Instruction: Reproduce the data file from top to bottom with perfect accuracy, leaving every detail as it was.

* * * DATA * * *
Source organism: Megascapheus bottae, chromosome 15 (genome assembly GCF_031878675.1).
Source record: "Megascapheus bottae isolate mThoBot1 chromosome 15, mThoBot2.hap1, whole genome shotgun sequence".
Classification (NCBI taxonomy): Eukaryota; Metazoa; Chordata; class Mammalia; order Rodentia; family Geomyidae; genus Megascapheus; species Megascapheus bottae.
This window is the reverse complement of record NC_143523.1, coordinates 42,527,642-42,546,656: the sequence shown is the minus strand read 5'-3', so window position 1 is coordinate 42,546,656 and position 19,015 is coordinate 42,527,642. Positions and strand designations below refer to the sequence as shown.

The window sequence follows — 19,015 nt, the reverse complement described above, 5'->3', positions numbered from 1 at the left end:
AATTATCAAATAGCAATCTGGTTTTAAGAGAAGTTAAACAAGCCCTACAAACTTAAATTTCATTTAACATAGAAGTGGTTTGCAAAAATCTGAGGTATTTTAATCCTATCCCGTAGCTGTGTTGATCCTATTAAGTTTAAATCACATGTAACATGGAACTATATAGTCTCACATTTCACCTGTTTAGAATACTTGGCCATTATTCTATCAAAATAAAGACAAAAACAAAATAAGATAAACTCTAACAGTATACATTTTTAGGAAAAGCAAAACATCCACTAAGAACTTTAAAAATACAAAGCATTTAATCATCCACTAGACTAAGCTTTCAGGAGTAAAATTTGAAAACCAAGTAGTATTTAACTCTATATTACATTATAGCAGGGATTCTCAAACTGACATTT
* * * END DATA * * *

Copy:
Source organism: Megascapheus bottae, chromosome 15 (genome assembly GCF_031878675.1).
Source record: "Megascapheus bottae isolate mThoBot1 chromosome 15, mThoBot2.hap1, whole genome shotgun sequence".
Classification (NCBI taxonomy): Eukaryota; Metazoa; Chordata; class Mammalia; order Rodentia; family Geomyidae; genus Megascapheus; species Megascapheus bottae.
This window is the reverse complement of record NC_143523.1, coordinates 42,527,642-42,546,656: the sequence shown is the minus strand read 5'-3', so window position 1 is coordinate 42,546,656 and position 19,015 is coordinate 42,527,642. Positions and strand designations below refer to the sequence as shown.

The window sequence follows — 19,015 nt, the reverse complement described above, 5'->3', positions numbered from 1 at the left end:
AATTATCAAATAGCAATCTGGTTTTAAGAGAAGTTAAACAAGCCCTACAAACTTAAATTTCATTTAACATAGAAGTGGTTTGCAAAAATCTGAGGTATTTTAATCCTATCCCGTAGCTGTGTTGATCCTATTAAGTTTAAATCACATGTAACATGGAACTATATAGTCTCACATTTCACCTGTTTAGAATACTTGGCCATTATTCTATCAAAATAAAGACAAAAACAAAATAAGATAAACTCTAACAGTATACATTTTTAGGAAAAGCAAAACATCCACTAAGAACTTTAAAAATACAAAGCATTTAATCATCCACTAGACTAAGCTTTCAGGAGTAAAATTTGAAAACCAAGTAGTATTTAACTCTATATTACATTATAGCAGGGATTCTCAAACTGACATTT